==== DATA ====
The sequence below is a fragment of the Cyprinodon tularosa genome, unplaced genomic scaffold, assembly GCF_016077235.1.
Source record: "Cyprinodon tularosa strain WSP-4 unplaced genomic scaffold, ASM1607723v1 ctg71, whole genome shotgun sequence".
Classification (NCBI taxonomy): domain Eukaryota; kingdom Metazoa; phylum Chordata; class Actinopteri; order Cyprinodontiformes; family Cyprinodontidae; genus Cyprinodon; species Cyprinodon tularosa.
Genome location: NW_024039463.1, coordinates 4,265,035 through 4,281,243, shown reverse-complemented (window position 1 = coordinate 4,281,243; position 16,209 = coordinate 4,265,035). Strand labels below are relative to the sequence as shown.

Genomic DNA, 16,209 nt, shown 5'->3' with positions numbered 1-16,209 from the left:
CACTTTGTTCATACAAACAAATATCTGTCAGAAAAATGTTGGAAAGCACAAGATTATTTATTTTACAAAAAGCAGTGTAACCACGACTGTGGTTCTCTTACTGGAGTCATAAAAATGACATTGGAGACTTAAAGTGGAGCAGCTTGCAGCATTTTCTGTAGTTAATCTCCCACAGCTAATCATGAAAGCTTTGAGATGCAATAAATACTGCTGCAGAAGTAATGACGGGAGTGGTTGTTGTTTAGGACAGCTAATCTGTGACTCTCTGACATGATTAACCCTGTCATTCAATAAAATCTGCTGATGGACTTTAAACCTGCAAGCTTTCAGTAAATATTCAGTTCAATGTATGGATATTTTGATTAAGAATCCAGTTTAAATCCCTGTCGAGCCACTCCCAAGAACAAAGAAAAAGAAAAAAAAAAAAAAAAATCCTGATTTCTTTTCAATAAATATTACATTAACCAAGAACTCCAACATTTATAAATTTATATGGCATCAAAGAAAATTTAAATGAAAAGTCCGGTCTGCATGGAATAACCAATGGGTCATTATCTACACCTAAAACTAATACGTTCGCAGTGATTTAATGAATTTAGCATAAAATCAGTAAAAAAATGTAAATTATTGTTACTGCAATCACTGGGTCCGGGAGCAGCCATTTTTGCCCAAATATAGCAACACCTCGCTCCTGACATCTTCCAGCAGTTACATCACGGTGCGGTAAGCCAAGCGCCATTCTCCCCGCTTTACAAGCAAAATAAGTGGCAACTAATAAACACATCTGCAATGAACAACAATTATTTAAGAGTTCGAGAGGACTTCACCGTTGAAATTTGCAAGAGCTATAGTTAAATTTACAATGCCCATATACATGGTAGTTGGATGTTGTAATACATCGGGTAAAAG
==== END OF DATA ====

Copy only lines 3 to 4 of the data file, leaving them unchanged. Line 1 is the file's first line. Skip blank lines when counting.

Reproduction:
Classification (NCBI taxonomy): domain Eukaryota; kingdom Metazoa; phylum Chordata; class Actinopteri; order Cyprinodontiformes; family Cyprinodontidae; genus Cyprinodon; species Cyprinodon tularosa.
Genome location: NW_024039463.1, coordinates 4,265,035 through 4,281,243, shown reverse-complemented (window position 1 = coordinate 4,281,243; position 16,209 = coordinate 4,265,035). Strand labels below are relative to the sequence as shown.